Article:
When it comes to improving transportation options in Memphis, city planners and administrators are not the only players making waves. Neighborhood-led initiatives, innovative new businesses and citizens are putting their money where their feet are, moving the community toward a more livable transportation future.
There's a new buzzword circulating through Memphis. From local residents to city planners to nonprofits, more and more Mid-Southerners are waking up to the implications of creating communities designed around livability principles. According to the Memphis Urban Area Metropolitan Planning Organization (MPO), the U.S. Department of Transportation defines livability as "
places where transportation, housing and commercial development investments have been coordinated so that people have access to adequate, affordable and environmentally sustainable travel options."
Last summer, local public transit agency Memphis Area Transit Authority (MATA) hired a new general manager with the hopes of increasing "livability" from a public transit angle by changing local perceptions around transit and providing an efficient, courteous, convenient, comfortable and safe product to a more diversified pool of customers.
The MPO recently kicked off its quadrennial Regional Transportation Plan and named it Livability 2040 Regional Transportation Plan
. It will serve as a plan of action to guide the development of transportation projects for the next 25 years. Its objective is to develop an integrated, multimodal transportation system to facilitate safe and efficient movement and address current and future transportation demand.
And this is a plan in motion; the city is already tackling tough transportation improvements. After being rated one of the worst cities for bicycling, city administration has facilitated the implementation of 71 additional miles of bicycling infrastructure to its existing 62.4, with plans to total 273.3 miles by 2016.
Other recent transportation projects endorsed from an official capacity are varied. An effort is underway aimed at connecting green spaces, communities and employment areas across the four-county area by implementing 500 miles of greenway trails with the newly launched Mid-South Regional Greenprint initiative. Work is being done to connect Downtown Memphis' Main Street to West Memphis' equivalent Broadway Street via the Harahan Bridge, and the test run of converting 50 percent of Riverside Drive into bike lanes is still in progress.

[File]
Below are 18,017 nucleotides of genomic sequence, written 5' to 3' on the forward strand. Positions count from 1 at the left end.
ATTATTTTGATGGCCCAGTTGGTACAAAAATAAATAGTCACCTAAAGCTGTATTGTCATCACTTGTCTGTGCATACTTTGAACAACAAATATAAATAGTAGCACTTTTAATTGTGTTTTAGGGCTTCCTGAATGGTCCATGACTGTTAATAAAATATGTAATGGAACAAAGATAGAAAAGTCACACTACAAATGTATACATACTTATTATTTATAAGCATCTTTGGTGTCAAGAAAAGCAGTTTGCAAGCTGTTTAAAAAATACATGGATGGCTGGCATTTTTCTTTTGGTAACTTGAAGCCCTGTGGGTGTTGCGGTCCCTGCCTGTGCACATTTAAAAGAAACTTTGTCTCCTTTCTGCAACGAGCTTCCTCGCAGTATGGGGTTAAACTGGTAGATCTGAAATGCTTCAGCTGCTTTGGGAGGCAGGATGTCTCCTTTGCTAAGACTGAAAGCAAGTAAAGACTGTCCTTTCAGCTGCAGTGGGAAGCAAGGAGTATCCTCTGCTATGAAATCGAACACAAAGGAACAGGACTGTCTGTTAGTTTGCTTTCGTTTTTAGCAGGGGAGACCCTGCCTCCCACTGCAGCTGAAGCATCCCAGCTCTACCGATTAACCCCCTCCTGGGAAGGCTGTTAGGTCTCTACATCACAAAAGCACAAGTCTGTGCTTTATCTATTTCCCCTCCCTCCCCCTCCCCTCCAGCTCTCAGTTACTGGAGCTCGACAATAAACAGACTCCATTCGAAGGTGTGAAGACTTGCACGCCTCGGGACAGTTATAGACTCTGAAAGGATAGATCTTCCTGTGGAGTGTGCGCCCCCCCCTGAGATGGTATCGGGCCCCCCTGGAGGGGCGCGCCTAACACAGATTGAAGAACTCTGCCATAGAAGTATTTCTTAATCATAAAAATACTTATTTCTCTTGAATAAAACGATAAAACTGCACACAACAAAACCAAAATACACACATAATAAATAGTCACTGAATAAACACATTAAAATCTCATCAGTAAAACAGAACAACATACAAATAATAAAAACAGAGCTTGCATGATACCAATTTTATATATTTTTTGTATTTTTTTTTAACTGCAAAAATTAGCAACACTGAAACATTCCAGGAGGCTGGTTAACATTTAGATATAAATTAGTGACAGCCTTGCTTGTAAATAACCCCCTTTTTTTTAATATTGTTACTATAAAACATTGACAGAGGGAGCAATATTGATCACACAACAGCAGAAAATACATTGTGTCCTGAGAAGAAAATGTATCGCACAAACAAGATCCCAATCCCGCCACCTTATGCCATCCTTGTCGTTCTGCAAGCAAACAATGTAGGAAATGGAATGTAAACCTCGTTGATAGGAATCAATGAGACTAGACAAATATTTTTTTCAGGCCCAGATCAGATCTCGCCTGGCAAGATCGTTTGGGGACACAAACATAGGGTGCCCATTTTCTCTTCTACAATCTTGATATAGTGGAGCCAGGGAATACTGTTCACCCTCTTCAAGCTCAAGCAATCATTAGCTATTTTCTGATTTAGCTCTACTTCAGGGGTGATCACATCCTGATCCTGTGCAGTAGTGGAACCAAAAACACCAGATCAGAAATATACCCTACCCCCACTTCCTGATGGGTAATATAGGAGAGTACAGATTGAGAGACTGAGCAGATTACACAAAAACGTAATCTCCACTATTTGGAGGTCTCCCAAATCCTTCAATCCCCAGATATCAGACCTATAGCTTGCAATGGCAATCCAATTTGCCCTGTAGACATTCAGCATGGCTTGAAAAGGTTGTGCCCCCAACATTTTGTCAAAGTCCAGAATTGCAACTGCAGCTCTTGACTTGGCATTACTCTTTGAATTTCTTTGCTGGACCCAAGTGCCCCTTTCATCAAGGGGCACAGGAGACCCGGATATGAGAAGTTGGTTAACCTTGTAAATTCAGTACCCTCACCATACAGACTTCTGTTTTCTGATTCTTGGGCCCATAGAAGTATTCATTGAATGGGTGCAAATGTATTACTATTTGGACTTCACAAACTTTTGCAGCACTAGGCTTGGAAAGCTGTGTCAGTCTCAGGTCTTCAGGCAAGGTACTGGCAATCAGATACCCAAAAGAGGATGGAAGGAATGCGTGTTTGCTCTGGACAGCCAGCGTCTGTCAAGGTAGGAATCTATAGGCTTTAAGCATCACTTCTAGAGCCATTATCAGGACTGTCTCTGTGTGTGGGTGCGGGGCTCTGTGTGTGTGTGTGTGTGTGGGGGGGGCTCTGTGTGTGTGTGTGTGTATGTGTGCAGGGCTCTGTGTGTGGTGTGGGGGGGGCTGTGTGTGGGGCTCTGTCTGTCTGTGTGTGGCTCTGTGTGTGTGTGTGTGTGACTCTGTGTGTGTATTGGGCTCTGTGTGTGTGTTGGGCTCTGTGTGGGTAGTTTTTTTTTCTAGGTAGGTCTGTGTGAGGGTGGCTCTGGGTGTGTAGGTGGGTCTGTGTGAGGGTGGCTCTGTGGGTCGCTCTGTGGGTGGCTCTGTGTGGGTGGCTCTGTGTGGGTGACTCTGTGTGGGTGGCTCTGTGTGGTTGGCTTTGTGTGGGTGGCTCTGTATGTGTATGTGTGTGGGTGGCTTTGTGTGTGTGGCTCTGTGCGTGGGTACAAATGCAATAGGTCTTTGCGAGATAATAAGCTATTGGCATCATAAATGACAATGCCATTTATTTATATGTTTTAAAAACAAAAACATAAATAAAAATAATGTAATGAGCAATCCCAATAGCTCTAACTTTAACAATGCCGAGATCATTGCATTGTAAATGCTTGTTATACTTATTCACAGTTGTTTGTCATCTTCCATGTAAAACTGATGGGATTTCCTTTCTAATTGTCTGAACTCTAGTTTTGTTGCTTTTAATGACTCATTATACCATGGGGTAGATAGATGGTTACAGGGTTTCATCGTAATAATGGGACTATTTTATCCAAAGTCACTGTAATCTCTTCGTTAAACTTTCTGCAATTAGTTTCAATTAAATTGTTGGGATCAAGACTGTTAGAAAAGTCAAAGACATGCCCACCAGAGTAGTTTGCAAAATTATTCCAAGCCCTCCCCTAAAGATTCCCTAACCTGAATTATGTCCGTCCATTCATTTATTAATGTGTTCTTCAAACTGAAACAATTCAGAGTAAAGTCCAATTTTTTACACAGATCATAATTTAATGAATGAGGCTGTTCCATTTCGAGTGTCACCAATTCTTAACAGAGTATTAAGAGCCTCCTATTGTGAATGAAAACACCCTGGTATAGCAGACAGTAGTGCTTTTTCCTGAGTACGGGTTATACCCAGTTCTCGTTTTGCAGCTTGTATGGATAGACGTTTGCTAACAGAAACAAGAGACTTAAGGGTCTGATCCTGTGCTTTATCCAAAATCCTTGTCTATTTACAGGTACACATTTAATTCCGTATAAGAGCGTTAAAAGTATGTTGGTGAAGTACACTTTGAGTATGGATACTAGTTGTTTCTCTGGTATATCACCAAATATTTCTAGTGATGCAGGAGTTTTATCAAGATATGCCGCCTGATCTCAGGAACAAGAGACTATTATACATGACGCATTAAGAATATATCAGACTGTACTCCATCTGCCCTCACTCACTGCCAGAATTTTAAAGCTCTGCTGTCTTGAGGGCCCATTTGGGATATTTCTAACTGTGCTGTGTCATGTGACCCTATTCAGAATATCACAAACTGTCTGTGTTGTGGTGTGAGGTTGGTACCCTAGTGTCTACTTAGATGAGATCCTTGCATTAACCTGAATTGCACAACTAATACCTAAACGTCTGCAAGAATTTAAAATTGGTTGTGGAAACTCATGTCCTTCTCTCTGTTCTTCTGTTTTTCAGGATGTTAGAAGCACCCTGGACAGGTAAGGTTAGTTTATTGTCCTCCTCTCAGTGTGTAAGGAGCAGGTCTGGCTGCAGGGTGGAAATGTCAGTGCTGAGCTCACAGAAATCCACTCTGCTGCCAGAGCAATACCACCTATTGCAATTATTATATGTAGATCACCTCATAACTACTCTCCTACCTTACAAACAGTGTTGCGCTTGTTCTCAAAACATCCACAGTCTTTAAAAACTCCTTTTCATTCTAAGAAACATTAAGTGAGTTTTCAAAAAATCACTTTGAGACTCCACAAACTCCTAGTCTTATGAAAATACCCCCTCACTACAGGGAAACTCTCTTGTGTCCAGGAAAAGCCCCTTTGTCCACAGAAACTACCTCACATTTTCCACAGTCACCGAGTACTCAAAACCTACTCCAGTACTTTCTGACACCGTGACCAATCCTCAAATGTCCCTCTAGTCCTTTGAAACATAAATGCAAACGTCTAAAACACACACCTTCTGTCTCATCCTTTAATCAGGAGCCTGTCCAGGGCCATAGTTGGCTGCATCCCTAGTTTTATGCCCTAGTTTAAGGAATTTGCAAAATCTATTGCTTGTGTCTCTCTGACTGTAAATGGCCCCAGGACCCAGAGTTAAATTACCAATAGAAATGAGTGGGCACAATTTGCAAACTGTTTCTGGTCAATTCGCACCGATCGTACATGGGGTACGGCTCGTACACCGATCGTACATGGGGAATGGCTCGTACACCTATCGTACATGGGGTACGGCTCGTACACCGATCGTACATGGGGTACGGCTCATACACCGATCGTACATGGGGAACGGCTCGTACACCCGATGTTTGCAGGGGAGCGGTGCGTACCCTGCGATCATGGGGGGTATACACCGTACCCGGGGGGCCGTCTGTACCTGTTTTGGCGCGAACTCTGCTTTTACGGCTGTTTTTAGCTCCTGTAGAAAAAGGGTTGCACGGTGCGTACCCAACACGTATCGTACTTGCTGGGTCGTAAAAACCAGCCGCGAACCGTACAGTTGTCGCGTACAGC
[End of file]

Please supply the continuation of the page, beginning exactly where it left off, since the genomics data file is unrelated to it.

In addition to these efforts generated by more-official
constituents, local citizens, private businesses and nonprofit organizations are placing themselves in a position of influence to have a say in what they want their transportation options to look like. From crowdfunding platforms, tactical urbanism efforts large and small, and plugged-in entrepreneurs, Memphis is emerging as a city of choice by offering choices--other than personal vehicles--when it comes to getting around.
Temporary pedestrian crosswalks created for the MEMFix event at the Sears Crosstown building
Memphis first got a taste of citizen-led transportation initiatives during its pioneer Better Block project New Face for an Old Broad (NFOB). In 2010 neighborhood residents and businesses gathered paint, planters and pluck and created their own complete street along Broad Avenue, with preserved on-street parking, protected bike lanes--also called green lanes--art-centric pedestrian crosswalks and on-street landscaping. These changes are still in place four years later, the neighborhood has become a model of livability with a bustling pedestrian and cycling culture, and the project has been branded and replicated in four other neighborhoods as MEMFix with similar results regarding the application of inclusive transportation.
NFOB would not have been were it not for the idea of the Hampline.
"We first approached the [Broad Avenue Arts District] to see if they would be interested in supporting a bicycling facility that connects the Greenline to Overton Park, and the Better Block idea came up," said Sarah Newstok, Special Projects Manager for Livable Memphis.
The Hampline is a bicycling facility that connects the end of the Shelby Farm Greenline at Tillman St. in the Binghamton neighborhood to the East Parkway entrance to Overton Park at Sam Cooper Blvd. via Broad Ave.
Once the NFOB project proved to be an overwhelming success, momentum gathered around the Hampline, particularly in the form of funding, with federal grants and donations coming from corporations such as FedEx, from nonprofits and private donors including the Hyde Family Foundation and most importantly from the general public through the crowdfunding platform ioby.
Through ioby, which has funded more than $700,000 for close to 300 projects nationwide, citizens, cycling groups, businesses, activists and a long list of supporters secured the remaining $70,000 necessary to make the Hampline idea a reality.